Last Week’s Question: What’s one thing you did in 2017 that you didn’t expect to do but has left a lasting memory?

Reply to the email if you’d like to respond to this question 👋🏽 Also, feel free to email me with any other thoughts you have…

Week 9’s newsletter here & forward this to one friend if you liked it.


Sunday, March 4, 2018 

Week 9: Feb 26th - Mar 4th

Each Week: 1 Photo, 5 Interesting Links, and 1 Question


I probably share links with you on a regular basis and I thought why not do what everyone else does …start a newsletter. I’ve gone ahead and subscribed you to the first email and hope you find the links, that I found interesting, interesting as well. Also, now you have way less friction to unsubscribe from my links :)

Currently, there’s no theme to this newsletter and only a rough structure:

  • A photo I’ve taken at the top

  • 5 links I've found interesting with a paragraph excerpt. Again, no theme here but I’ll hashtag them with how I’d categorize them. Note: there might be a few related links at the bottom for further readon.

  • A question at the end which you can feel free to respond to.

Your feedback and interest will help decide what I should do w/ this experiment and whether I’m going to commit to it.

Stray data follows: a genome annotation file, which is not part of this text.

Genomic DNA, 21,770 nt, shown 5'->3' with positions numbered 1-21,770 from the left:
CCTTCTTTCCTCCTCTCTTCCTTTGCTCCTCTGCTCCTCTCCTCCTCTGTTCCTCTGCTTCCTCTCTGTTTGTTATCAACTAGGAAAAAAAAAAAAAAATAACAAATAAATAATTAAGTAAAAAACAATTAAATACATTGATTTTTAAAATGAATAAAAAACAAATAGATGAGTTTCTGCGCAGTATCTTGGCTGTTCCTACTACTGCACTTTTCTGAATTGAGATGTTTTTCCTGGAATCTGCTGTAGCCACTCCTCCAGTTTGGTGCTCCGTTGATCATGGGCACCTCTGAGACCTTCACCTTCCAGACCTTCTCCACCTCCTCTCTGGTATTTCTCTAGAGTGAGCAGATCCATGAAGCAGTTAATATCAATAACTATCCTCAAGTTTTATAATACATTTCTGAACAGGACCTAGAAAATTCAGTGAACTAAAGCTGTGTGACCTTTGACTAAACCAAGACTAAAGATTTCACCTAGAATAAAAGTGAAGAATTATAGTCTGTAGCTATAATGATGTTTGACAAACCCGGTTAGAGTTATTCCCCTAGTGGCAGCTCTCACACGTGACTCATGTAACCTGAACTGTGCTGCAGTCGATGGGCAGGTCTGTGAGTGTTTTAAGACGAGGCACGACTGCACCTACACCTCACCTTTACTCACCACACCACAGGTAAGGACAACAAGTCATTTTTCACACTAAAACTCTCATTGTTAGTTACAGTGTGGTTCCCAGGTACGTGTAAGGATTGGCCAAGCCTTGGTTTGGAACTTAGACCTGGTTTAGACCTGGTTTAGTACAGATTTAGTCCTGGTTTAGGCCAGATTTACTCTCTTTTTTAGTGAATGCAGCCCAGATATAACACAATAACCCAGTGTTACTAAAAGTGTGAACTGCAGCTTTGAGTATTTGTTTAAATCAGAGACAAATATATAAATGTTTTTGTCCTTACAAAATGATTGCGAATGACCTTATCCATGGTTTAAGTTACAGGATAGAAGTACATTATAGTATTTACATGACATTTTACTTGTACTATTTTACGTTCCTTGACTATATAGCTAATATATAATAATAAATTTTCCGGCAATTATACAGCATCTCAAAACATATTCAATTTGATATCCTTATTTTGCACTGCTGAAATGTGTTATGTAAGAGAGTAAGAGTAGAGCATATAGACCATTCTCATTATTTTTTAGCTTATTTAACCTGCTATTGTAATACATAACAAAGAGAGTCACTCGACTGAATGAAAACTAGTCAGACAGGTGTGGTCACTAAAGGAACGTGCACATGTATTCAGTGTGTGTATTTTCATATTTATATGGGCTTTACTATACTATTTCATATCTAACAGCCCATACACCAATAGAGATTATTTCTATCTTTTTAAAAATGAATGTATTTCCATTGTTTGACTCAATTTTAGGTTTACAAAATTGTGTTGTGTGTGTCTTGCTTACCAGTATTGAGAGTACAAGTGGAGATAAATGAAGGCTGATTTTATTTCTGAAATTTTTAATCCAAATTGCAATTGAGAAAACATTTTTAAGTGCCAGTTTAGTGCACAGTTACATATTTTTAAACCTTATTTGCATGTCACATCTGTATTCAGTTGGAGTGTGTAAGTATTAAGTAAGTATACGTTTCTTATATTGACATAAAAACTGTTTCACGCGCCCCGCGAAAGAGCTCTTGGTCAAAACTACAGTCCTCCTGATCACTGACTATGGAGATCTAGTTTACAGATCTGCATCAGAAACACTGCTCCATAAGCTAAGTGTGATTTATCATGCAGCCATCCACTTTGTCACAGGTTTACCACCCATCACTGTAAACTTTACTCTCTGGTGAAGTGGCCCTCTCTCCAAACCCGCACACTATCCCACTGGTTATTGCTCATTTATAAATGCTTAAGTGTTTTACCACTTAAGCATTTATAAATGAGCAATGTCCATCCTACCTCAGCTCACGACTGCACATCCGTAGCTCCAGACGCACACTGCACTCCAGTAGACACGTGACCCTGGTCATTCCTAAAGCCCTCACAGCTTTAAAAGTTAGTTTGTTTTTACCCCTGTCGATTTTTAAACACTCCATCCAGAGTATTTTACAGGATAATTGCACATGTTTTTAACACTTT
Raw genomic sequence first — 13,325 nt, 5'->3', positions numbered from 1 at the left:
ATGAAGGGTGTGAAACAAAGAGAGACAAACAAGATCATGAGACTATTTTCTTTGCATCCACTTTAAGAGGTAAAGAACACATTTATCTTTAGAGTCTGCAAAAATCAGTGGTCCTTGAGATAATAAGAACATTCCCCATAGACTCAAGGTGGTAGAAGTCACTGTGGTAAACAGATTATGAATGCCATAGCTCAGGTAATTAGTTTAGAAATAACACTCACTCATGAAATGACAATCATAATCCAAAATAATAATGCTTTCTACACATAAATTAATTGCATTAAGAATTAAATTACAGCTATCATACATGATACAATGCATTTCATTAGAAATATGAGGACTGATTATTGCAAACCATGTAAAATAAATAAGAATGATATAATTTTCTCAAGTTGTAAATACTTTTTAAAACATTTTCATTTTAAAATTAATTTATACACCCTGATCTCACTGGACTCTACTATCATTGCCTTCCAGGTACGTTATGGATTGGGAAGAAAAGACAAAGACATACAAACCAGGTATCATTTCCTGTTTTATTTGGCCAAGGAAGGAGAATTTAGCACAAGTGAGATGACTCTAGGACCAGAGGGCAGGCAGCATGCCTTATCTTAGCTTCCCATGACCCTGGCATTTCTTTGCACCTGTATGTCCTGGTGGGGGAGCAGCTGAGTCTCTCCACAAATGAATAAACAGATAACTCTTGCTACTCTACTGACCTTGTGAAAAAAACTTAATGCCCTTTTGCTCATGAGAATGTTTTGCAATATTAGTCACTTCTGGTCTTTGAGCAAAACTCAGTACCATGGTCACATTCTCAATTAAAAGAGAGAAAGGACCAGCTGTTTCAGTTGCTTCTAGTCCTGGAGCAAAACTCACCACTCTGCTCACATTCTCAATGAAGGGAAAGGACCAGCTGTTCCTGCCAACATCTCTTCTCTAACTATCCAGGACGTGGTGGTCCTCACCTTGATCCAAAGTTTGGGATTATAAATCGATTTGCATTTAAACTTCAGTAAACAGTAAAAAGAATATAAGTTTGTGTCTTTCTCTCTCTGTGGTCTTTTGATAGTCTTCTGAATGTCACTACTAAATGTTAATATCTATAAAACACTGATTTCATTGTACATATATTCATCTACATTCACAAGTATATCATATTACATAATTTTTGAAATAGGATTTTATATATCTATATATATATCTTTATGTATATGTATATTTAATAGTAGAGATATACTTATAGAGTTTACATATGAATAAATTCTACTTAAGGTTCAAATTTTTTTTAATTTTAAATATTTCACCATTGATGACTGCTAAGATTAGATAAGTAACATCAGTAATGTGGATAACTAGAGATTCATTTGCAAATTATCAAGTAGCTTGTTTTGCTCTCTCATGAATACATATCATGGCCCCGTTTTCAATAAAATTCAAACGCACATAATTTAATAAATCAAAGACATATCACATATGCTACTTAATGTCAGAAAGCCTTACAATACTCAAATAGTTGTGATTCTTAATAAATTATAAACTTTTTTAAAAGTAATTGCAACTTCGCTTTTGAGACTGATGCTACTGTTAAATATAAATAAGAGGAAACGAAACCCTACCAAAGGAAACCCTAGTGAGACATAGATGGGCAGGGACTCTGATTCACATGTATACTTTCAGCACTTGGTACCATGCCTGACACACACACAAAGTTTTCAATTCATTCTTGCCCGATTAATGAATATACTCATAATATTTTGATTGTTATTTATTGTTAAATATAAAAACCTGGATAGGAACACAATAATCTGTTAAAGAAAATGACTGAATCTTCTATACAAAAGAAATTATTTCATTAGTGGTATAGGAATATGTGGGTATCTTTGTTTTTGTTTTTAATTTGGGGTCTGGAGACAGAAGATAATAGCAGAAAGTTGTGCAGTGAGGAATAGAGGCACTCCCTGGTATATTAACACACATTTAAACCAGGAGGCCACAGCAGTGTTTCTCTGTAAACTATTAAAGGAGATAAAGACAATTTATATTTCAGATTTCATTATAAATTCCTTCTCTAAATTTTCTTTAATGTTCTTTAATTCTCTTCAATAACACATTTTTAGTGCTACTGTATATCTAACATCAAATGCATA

Bridge on the way to Big 4 Ice Caves, WA


1. Sean Parker's Email to Spotify's Daniel Ek | Genius (2009) #founders

I've waited nearly a decade for a product that could match the standard set by Napster on three counts:

  1. convenience

  2. speed/ responsiveness

  3. sampling/discovery of music

Related: Spotify F-1 (link), 6 Charts from IPO (link), Pando Monthly w/ Daniel Ek (link)

2. The Design Bible That Changed How Americans Bike in Cities | The Atlantic (2018) #transit

How did the protected bike lane suddenly become common in America? Advocates will tell you it was the result of stalwart activism. And trailblazing, politically daring transportation officials did play a part in bringing better bike lanes to the nation. But the spread of bike lanes to so many corners of the country couldn’t have happened without a simple, ordinary technology: a set of street-design standards, written down in a book so that less daring engineers didn’t have to blaze their own trails anew.